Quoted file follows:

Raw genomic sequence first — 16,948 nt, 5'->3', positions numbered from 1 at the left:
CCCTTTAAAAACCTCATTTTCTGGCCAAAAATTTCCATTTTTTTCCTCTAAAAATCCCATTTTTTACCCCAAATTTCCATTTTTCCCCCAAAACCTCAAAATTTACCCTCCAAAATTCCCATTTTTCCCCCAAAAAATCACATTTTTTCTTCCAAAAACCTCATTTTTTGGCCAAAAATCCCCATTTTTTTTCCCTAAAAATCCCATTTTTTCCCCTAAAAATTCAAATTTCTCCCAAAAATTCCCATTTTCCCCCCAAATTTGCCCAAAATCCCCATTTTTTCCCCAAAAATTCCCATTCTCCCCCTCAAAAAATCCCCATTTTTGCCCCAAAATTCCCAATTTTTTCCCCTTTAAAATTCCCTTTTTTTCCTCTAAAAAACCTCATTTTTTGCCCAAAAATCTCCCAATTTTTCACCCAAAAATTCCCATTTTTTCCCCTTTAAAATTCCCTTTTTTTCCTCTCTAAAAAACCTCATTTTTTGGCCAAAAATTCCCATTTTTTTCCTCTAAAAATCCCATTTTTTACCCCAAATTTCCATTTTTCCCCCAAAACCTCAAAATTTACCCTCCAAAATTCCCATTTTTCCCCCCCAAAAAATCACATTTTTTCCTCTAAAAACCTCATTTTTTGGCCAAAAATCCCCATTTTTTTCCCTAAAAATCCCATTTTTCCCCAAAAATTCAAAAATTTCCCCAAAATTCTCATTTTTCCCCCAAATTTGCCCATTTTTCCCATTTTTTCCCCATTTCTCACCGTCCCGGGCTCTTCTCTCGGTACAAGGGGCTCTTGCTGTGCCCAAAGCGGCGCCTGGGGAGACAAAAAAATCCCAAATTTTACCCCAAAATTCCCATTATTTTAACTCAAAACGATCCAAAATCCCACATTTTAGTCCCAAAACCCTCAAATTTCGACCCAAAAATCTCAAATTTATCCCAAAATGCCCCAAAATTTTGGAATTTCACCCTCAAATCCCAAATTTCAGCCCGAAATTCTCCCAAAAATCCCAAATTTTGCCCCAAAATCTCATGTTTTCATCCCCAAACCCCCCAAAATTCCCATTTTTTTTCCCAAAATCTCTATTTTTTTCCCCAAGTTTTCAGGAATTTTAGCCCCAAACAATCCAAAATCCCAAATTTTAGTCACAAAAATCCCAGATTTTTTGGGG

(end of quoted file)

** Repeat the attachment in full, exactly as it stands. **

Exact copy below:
Raw genomic sequence first — 16,948 nt, 5'->3', positions numbered from 1 at the left:
CCCTTTAAAAACCTCATTTTCTGGCCAAAAATTTCCATTTTTTTCCTCTAAAAATCCCATTTTTTACCCCAAATTTCCATTTTTCCCCCAAAACCTCAAAATTTACCCTCCAAAATTCCCATTTTTCCCCCAAAAAATCACATTTTTTCTTCCAAAAACCTCATTTTTTGGCCAAAAATCCCCATTTTTTTTCCCTAAAAATCCCATTTTTTCCCCTAAAAATTCAAATTTCTCCCAAAAATTCCCATTTTCCCCCCAAATTTGCCCAAAATCCCCATTTTTTCCCCAAAAATTCCCATTCTCCCCCTCAAAAAATCCCCATTTTTGCCCCAAAATTCCCAATTTTTTCCCCTTTAAAATTCCCTTTTTTTCCTCTAAAAAACCTCATTTTTTGCCCAAAAATCTCCCAATTTTTCACCCAAAAATTCCCATTTTTTCCCCTTTAAAATTCCCTTTTTTTCCTCTCTAAAAAACCTCATTTTTTGGCCAAAAATTCCCATTTTTTTCCTCTAAAAATCCCATTTTTTACCCCAAATTTCCATTTTTCCCCCAAAACCTCAAAATTTACCCTCCAAAATTCCCATTTTTCCCCCCCAAAAAATCACATTTTTTCCTCTAAAAACCTCATTTTTTGGCCAAAAATCCCCATTTTTTTCCCTAAAAATCCCATTTTTCCCCAAAAATTCAAAAATTTCCCCAAAATTCTCATTTTTCCCCCAAATTTGCCCATTTTTCCCATTTTTTCCCCATTTCTCACCGTCCCGGGCTCTTCTCTCGGTACAAGGGGCTCTTGCTGTGCCCAAAGCGGCGCCTGGGGAGACAAAAAAATCCCAAATTTTACCCCAAAATTCCCATTATTTTAACTCAAAACGATCCAAAATCCCACATTTTAGTCCCAAAACCCTCAAATTTCGACCCAAAAATCTCAAATTTATCCCAAAATGCCCCAAAATTTTGGAATTTCACCCTCAAATCCCAAATTTCAGCCCGAAATTCTCCCAAAAATCCCAAATTTTGCCCCAAAATCTCATGTTTTCATCCCCAAACCCCCCAAAATTCCCATTTTTTTTCCCAAAATCTCTATTTTTTTCCCCAAGTTTTCAGGAATTTTAGCCCCAAACAATCCAAAATCCCAAATTTTAGTCACAAAAATCCCAGATTTTTTGGGG